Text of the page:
Readers must demonstrate to news sources that this issue is important to us. News sources must allot proper time, space, and training for journalists to perform proper science reporting. Reporters and writers must also be ready and receptive to reader feedback. One site, Health News Review
evaluates health news coverage and assigns a grade for accuracy. Reporters are then notified of their performance.
How else can reporters improve? Some suggest that instead of focusing (and exaggerating) the findings of a single scientific study, reporters should emphasize instead the methodology and context of the study. This is not limited to journalists only, scientists and organizations pushing press releases should be mindful of this too. Information put out by reputable sources influence those that need the information most.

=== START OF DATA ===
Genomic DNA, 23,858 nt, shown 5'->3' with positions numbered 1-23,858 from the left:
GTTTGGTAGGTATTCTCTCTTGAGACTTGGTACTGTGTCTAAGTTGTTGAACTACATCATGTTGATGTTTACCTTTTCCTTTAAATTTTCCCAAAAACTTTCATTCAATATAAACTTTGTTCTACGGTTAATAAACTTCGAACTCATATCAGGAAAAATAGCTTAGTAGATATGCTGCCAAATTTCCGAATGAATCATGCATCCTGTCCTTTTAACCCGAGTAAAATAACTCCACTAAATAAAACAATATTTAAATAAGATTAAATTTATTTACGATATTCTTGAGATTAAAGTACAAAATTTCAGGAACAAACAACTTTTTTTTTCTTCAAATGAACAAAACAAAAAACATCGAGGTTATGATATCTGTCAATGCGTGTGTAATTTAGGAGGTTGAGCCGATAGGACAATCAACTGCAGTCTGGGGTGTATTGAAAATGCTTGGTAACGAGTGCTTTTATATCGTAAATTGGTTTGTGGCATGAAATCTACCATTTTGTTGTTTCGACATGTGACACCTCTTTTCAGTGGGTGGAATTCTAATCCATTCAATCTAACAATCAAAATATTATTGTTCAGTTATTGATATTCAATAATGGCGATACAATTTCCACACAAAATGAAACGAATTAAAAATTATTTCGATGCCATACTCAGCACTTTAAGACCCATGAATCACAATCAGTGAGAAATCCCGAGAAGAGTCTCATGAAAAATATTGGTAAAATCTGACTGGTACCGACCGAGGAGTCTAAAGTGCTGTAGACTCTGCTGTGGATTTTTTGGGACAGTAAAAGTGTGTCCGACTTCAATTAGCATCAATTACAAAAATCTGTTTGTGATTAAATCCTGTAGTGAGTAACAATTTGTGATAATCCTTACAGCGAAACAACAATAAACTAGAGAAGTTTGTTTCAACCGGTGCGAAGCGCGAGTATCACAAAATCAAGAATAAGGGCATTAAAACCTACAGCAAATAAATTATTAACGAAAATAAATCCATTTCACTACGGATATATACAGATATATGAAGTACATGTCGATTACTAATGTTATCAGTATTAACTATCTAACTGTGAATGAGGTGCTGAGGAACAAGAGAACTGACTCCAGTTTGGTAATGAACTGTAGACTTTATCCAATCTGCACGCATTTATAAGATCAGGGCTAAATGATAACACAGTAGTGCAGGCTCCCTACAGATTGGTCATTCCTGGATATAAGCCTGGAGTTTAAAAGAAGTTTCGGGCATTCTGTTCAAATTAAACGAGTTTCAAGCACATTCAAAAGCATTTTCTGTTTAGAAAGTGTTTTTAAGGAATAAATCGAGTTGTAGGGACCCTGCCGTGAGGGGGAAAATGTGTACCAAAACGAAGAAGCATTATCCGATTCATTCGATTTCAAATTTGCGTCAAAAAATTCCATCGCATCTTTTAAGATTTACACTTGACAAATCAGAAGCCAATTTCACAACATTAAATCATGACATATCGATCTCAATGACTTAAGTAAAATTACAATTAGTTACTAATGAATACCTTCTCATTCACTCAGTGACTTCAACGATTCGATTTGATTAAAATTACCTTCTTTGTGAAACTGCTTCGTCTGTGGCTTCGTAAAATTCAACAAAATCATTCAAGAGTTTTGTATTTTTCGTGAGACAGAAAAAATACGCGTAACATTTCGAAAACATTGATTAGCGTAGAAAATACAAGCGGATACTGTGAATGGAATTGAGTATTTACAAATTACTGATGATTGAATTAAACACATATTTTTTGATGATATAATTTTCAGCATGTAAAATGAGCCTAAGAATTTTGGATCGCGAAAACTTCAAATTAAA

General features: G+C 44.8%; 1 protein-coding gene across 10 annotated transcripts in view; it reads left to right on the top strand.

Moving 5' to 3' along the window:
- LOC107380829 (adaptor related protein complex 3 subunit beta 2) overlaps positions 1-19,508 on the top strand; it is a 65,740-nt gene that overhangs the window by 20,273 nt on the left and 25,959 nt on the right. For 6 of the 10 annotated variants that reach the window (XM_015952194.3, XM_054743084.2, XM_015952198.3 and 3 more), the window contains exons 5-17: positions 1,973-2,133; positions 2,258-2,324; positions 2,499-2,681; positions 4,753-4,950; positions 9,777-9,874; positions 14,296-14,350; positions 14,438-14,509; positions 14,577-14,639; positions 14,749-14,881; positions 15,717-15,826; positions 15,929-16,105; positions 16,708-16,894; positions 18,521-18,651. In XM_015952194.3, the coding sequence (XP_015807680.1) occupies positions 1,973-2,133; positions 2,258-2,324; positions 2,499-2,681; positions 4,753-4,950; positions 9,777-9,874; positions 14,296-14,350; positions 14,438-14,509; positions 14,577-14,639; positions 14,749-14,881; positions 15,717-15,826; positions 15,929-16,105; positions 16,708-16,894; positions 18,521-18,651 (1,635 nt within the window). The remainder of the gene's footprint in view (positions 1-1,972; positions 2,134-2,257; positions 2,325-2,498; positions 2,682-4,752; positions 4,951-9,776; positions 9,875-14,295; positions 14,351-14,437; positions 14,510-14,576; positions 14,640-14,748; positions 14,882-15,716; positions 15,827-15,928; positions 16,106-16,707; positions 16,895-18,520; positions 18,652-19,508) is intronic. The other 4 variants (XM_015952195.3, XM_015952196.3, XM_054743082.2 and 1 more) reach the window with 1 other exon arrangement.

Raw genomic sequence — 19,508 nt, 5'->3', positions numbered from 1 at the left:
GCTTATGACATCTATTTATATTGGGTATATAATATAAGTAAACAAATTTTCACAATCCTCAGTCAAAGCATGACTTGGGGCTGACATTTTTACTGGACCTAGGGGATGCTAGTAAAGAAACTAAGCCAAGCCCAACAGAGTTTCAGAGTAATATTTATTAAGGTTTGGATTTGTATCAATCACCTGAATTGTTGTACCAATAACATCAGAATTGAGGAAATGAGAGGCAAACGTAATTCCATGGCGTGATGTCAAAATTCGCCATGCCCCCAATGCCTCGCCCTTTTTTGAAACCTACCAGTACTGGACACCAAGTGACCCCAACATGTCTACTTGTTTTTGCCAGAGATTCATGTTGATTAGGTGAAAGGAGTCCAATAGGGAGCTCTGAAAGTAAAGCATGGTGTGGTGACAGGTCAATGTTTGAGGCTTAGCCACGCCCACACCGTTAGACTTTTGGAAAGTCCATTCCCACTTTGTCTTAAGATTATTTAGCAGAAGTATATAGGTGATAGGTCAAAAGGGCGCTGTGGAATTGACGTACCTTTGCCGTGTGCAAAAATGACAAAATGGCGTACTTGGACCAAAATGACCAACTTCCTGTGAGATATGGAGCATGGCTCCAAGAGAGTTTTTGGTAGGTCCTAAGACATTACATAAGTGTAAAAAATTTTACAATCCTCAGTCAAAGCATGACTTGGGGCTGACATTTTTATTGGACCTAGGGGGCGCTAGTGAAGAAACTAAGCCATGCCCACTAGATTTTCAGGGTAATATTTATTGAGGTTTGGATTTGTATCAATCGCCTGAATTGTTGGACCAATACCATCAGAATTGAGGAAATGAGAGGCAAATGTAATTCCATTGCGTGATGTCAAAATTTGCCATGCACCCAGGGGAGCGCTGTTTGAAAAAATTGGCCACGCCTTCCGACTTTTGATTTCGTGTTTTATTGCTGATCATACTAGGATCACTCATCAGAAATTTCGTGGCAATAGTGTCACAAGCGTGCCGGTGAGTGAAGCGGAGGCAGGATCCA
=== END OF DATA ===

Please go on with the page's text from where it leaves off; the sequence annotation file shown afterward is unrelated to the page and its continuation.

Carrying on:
Another suggestion is to make scientific papers open-access. Readers are unlikely to purchase a scientific paper to verify a journalist's claims, thus creating an imbalance. Removing the asymmetric information problem puts pressure on journalists to thoroughly examine the paper and scientific context for fear of negative feedback. In a Vox article
, Crystal Steltenpohl, a graduate assistant at DePaul University says "being able to explain your work to a non-scientific audience is just as important as publishing in a peer-reviewed journal, in my opinion, but currently the incentive structure has no place for engaging the public."
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